In the year that it is celebrating its 50th anniversary, Rwanda’s sole beer producer, Bralirwa, has launched a new beer brand to add to its expanding beer portfolio.
Bralirwa’s Commercial director, Alexander Koch, says that the launch of the new beer, Turbo King is in line with the company’s quest to seek for further opportunities to celebrate with and bring enjoyment to the consumers of its products.
“After the Primus Jubilee Party held in August, the Recent Mutzig Music Tour and Beerfest, Bralirwa is looking for further opportunities to celebrate with its consumers, the ultimate objective being bringing enjoyment to our consumers,” said Koch during a meeting with the press to break the news about the planned launch of the new beer.
Unlike Bralirwa’s other beers, Turbo King is a high quality beer with a stronger and richer taste. The new kid on the block has an alcoholic percentage 6.5.
This makes it 1 percentage point stronger than the company’s high end market beer, Mutzig and 1.5 percentage points stronger than its flagship brand, Primus.
The introduction of the new beer is yet another affirmation of the company’s responsiveness to consumer demands in a rapidly changing business environment.
Indeed, as Koch acknowledged, the business environment, more particularly the beverage market in Rwanda is constantly changing and the company has to always come up with innovative ways to meet consumer needs.
The new brand of beer which will be available in a few weeks’ time continues Bralirwa’s long running history of high quality beers which readily resonate with consumers once they hit the market.
Perhaps taking the top spot among Bralirwa’s beer brands is Primus, which has been in existence since 1959.
Other beers in Bralirwa’s beer portfolio include Mutzig, which continues to enjoy a successful commercial run since its launch in the Rwandan market over two decades ago. Another of Bralirwa’s much sought after beer brands is Amstel.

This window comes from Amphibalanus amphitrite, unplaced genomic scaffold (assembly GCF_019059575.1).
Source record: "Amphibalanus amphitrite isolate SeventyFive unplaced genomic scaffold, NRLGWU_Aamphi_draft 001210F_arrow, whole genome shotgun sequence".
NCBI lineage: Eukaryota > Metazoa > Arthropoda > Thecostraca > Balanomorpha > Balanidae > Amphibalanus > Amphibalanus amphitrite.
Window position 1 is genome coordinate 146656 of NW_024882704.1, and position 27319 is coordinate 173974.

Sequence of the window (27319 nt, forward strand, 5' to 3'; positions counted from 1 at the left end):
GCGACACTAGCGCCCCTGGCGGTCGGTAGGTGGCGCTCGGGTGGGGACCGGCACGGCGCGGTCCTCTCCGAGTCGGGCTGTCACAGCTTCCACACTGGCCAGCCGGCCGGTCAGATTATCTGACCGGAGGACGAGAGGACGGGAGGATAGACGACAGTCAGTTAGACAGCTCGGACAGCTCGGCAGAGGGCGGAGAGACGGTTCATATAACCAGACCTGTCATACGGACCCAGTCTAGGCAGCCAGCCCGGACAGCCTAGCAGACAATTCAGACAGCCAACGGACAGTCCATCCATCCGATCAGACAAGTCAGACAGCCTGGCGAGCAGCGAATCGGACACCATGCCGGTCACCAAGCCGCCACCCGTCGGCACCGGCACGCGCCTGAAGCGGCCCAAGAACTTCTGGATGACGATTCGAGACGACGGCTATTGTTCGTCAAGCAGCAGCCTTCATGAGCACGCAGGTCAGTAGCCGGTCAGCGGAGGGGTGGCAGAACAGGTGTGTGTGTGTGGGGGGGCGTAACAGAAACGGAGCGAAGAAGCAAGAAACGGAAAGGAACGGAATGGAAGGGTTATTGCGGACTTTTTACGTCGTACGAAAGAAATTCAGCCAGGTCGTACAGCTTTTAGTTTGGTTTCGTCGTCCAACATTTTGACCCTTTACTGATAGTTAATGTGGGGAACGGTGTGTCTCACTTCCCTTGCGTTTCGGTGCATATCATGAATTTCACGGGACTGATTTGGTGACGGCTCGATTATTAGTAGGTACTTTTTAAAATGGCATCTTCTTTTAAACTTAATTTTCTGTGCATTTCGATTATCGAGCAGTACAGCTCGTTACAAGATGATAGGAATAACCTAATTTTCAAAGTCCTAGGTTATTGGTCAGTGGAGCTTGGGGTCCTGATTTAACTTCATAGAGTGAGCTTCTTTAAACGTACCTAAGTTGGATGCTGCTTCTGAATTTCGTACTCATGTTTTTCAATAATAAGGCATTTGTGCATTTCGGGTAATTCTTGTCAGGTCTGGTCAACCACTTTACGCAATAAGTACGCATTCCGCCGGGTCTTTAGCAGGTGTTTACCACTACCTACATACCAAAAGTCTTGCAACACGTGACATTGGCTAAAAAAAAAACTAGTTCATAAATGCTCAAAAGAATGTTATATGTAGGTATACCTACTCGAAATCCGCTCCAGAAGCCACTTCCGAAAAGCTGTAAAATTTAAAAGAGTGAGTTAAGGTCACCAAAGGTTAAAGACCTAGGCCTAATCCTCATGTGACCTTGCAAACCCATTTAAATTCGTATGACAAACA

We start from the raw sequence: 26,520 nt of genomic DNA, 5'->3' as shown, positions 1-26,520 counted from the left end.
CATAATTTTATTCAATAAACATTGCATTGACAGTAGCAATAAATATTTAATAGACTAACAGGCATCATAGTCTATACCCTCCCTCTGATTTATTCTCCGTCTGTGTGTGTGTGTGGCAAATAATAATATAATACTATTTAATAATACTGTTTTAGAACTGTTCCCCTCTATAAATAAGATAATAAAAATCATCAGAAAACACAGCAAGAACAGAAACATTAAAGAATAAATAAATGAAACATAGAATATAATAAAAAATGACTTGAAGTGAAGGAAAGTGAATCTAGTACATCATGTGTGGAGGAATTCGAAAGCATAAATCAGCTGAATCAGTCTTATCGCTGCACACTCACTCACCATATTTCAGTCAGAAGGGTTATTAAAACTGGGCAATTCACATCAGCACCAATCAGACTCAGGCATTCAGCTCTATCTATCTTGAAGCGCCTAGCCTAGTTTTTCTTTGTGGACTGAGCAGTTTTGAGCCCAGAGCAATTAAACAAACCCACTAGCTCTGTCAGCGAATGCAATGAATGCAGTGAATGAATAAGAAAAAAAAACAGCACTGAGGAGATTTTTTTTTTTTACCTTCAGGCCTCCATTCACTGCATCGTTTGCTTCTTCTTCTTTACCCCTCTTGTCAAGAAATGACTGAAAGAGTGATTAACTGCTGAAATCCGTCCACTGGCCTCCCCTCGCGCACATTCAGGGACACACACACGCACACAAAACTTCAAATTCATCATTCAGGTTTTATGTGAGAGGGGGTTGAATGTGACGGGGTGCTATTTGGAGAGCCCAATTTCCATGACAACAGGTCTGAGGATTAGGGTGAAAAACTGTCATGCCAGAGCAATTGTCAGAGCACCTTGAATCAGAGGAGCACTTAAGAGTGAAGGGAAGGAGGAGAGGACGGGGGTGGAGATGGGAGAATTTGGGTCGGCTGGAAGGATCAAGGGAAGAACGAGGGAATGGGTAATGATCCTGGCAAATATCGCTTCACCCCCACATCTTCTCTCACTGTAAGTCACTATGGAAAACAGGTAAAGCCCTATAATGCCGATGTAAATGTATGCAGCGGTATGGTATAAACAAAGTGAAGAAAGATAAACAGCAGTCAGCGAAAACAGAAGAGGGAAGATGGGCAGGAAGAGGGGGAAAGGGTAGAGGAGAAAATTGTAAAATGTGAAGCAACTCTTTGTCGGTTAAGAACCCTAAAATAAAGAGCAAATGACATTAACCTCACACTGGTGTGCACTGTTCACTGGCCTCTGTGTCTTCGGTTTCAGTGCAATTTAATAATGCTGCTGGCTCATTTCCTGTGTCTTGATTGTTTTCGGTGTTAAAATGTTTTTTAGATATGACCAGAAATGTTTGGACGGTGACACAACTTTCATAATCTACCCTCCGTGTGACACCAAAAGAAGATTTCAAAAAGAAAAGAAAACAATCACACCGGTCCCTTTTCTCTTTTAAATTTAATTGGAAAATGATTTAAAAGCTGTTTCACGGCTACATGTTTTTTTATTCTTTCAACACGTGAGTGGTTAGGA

The beer was initially imported from Burundi until 2001 when the company started manufacturing it locally. The company is also the local official distributor of the world renowned beer brands, Guinness and Heineken.
The runaway commercial success of Bralirwa’s beer products is attributable to its business model which is built on three pillars: passion for quality, enjoyment to consumers and respect for environment.
According to Koch, these underline all the company’s manufacturing and commercial undertakings.
Although not directly linked to the introduction of the new beer brand, Rwanda recently joined the East African Community and these heralds a new era of competition not least in the beer manufacturing business.
What this means is that in the not so distant future, Bralirwa will have to start fighting on its turf with other beer manufacturers who are sure to make forays into the local market.
But this not something the top management at Bralirwa is spending sleepless nights thinking about.
“We are not afraid of competition. In fact we embrace competition because it gives consumers a choice,” says Braalirwa’s commercial director adding that the presence of more players in the Rwanda’s beer manufacturing business will give the company a chance to prove that it has the products in the market.
Rwanda’s per capita consumption of beer is still at 9 percent, compared to some neighboring countries that record up to 15 per capita.
He however says that the low beer consumption rate in the country is an indication that the local market has potential for growth.
And this is the market the company is bracing itself to further tap into with its new beer, Turbo King.
Bralirwa’s beer products command 95 percent share of the local market with half of the company’s beer being consumed in Kigali.
Bralirwa is also the local manufacturer of the Atlanta-based soft drinks giant, the Coca-Cola Company.
Among the soft drinks manufactured by the company include Fanta Orange, Coca-cola, Sprite, Krest Tonic, Fanta Citron, and Vitalo Soda. In 2005, the company added to this tantalizing list a brand new flavour: Fanta Maracuja.
Most of the company’s manufacturing activities are carried out at its Gisenyi plant in Western Province.
The plant has a capacity of 110 million litres and produces 130 million bottles annually.
As part of efforts to stay in tandem with the dynamic nature of consumer demands, the company has in the past few years spent staggering sums of money to upgrade its plant.
Mr Koch says that between 2006 and 2008 alone, the company spent an approximated USD 30 million to improve the plant’s technical capacity.